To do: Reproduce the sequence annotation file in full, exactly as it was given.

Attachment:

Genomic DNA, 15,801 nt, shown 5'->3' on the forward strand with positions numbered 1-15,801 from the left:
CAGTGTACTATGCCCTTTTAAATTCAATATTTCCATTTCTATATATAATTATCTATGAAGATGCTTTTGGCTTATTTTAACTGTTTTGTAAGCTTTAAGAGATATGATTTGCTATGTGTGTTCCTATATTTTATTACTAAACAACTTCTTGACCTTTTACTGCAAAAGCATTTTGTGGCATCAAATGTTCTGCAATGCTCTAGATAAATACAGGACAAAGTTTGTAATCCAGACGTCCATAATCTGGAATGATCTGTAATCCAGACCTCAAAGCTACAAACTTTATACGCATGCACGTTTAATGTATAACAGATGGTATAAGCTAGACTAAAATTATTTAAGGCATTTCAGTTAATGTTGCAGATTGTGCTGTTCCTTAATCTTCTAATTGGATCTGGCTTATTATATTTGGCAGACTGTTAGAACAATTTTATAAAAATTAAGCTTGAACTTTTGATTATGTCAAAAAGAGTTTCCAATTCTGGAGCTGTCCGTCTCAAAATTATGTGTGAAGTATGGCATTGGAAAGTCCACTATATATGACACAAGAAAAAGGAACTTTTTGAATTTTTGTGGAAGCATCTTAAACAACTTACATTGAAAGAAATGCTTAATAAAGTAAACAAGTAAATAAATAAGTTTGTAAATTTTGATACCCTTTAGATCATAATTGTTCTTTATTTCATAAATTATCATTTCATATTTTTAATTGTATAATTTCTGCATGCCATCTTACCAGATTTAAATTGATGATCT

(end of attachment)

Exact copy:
Genomic DNA, 15,801 nt, shown 5'->3' on the forward strand with positions numbered 1-15,801 from the left:
CAGTGTACTATGCCCTTTTAAATTCAATATTTCCATTTCTATATATAATTATCTATGAAGATGCTTTTGGCTTATTTTAACTGTTTTGTAAGCTTTAAGAGATATGATTTGCTATGTGTGTTCCTATATTTTATTACTAAACAACTTCTTGACCTTTTACTGCAAAAGCATTTTGTGGCATCAAATGTTCTGCAATGCTCTAGATAAATACAGGACAAAGTTTGTAATCCAGACGTCCATAATCTGGAATGATCTGTAATCCAGACCTCAAAGCTACAAACTTTATACGCATGCACGTTTAATGTATAACAGATGGTATAAGCTAGACTAAAATTATTTAAGGCATTTCAGTTAATGTTGCAGATTGTGCTGTTCCTTAATCTTCTAATTGGATCTGGCTTATTATATTTGGCAGACTGTTAGAACAATTTTATAAAAATTAAGCTTGAACTTTTGATTATGTCAAAAAGAGTTTCCAATTCTGGAGCTGTCCGTCTCAAAATTATGTGTGAAGTATGGCATTGGAAAGTCCACTATATATGACACAAGAAAAAGGAACTTTTTGAATTTTTGTGGAAGCATCTTAAACAACTTACATTGAAAGAAATGCTTAATAAAGTAAACAAGTAAATAAATAAGTTTGTAAATTTTGATACCCTTTAGATCATAATTGTTCTTTATTTCATAAATTATCATTTCATATTTTTAATTGTATAATTTCTGCATGCCATCTTACCAGATTTAAATTGATGATCT